Our analysis, which relies primarily on data from bank trust holdings, proceeds in two steps. First, we examine sensitivity to beneficiary risk tolerance in trust asset allocation. The heart of the prudent investor rule is the command to trustees to implement “an overall investment strategy having risk and return objectives reasonably suited to the trust.” We use average trust account size as a proxy for beneficiary risk tolerance, reasoning that beneficiaries of larger trusts will tend to have more tolerance for risk than beneficiaries of smaller trusts. The data show that stock holdings and average trust account size have been strongly correlated across the entire period under study, both before and after the reform. Moreover, we find that adoption of the prudent investor rule primarily increased stockholdings by banks with trust account sizes in the 25th to 90th percentiles. Banks with small average account sizes did not increase their stockholdings after the reform, likely because their trust accounts should have been conservatively invested in all events and so were not constrained solely by prior law.

Second, we assess ongoing management of market risk by examining the correlation between yearly changes in aggregate trust corpus and yearly changes in the S&P 500. In the words of the Restatement, “risk management by a trustee requires that careful attention be given to the particular trust’s … tolerance for volatility.” We find that, although stock holdings and so exposure to market risk increased after the prudent investor rule, trust corpus did not become more correlated with the S&P 500. To the contrary, a 1% change in the S&P 500 results in a 0.5% change in trust corpus for all years studied, before and after the rule. We explain this finding with evidence of more frequent portfolio rebalancing after the reform in accordance with the rule’s imposition of a duty to make ongoing portfolio adjustments. Because we observe trust corpus only at year end, but rebalancing occurs from time to time across the year, an increase in rebalancing could mute what might otherwise have been an increased correlation with the S&P 500. We also discuss the possibility that after the reform trustees might have invested in a broader range of stocks than those that comprise the S&P 500 (e.g., mid- and small-cap issues or foreign stocks), which would reduce the correlation between trust corpus and the S&P 500.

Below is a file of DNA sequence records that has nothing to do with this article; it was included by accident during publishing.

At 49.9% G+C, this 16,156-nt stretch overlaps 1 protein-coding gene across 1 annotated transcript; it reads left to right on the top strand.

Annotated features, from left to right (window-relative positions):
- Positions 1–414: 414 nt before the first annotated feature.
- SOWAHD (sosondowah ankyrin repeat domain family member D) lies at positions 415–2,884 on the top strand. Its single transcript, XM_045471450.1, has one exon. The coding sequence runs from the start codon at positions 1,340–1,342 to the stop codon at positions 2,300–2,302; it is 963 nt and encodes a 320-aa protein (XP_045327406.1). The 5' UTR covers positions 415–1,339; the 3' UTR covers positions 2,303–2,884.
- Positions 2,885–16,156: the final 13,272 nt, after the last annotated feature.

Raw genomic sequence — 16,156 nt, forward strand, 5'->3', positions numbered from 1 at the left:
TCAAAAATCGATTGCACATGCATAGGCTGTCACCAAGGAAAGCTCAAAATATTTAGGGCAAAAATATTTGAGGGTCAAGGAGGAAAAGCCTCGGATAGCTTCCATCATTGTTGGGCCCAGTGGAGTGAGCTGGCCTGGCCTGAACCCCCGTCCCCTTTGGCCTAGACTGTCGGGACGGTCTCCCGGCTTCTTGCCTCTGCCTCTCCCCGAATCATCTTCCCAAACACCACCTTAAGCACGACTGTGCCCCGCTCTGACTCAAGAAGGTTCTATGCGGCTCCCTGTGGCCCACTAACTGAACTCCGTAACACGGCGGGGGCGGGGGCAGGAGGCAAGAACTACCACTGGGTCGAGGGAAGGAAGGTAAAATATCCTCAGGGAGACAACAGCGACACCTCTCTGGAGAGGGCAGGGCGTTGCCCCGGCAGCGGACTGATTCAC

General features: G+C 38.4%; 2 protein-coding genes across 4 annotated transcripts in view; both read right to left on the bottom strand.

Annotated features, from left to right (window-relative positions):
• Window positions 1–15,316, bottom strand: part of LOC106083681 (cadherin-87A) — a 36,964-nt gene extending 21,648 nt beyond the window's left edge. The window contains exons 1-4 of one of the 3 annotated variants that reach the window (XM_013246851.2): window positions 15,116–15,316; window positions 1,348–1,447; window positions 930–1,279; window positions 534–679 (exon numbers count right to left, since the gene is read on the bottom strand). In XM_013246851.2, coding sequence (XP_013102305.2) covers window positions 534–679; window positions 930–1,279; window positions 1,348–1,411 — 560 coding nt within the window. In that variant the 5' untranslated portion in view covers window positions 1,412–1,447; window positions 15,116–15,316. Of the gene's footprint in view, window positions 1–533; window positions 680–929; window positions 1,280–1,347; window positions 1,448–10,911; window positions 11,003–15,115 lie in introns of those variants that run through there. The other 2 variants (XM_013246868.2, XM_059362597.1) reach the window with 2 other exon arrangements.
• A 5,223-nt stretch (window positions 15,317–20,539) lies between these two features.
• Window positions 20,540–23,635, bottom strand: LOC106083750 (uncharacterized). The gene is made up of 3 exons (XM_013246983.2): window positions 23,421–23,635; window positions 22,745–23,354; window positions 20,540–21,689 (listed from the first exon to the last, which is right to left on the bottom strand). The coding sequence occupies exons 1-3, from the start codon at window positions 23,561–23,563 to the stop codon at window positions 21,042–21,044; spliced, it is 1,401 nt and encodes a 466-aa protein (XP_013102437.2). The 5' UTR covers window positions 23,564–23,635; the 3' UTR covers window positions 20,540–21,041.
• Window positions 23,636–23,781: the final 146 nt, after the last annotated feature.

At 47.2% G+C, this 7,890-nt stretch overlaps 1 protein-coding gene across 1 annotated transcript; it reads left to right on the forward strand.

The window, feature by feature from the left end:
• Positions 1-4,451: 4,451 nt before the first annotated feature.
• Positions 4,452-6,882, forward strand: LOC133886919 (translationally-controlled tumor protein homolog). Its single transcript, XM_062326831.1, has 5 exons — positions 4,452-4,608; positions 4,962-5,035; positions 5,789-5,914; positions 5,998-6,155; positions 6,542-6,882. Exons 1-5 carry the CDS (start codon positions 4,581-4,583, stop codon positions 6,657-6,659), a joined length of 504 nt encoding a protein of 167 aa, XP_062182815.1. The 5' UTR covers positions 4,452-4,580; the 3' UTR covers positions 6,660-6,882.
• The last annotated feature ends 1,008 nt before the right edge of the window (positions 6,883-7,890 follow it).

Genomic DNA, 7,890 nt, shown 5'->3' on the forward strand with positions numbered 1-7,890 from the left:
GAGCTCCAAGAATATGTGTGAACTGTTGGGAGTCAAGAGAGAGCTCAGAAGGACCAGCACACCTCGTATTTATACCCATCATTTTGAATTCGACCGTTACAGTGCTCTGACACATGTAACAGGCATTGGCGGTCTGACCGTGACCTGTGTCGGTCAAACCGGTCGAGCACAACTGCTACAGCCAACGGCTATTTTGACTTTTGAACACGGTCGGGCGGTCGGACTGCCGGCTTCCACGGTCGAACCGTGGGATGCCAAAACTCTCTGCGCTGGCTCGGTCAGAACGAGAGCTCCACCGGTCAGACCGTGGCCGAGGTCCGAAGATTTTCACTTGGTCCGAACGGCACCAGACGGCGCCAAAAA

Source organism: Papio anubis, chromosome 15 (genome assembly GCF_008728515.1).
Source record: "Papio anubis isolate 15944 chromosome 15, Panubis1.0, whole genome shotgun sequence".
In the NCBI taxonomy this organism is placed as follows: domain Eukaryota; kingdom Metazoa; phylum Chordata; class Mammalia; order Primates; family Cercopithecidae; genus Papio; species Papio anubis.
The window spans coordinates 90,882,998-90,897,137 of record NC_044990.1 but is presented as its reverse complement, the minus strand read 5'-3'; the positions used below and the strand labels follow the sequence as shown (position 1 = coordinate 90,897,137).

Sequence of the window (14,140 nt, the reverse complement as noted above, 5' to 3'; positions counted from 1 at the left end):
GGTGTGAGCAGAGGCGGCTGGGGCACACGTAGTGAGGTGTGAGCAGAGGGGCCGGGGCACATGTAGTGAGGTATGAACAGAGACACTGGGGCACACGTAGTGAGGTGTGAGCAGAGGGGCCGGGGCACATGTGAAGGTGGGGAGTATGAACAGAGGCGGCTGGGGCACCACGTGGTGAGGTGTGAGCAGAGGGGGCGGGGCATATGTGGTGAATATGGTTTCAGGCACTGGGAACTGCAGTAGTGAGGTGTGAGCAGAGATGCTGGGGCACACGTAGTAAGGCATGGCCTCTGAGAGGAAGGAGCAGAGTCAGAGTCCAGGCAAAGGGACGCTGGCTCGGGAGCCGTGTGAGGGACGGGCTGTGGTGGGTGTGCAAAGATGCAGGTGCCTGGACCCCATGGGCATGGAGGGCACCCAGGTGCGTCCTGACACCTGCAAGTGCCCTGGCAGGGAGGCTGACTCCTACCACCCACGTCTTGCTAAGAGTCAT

Our findings suggest that the centerpiece of the prudent investor rule, the direction to align market risk with beneficiary risk tolerance and to manage risk on an ongoing basis, has largely been followed. Our findings thus correct a misunderstanding in an ongoing policy debate about the law governing fiduciary investing. Some critics have suggested that in the years leading up to the financial crisis of 2008, the rule invited trustees imprudently to allow market risk to accumulate through excessive stockholdings. On this assumption of failed risk management, these critics have urged that the prudent investor rule be replaced with safe harbors or lists of approved investments. Our study challenges the empirical basis for those proposals.

The full paper is available for download here.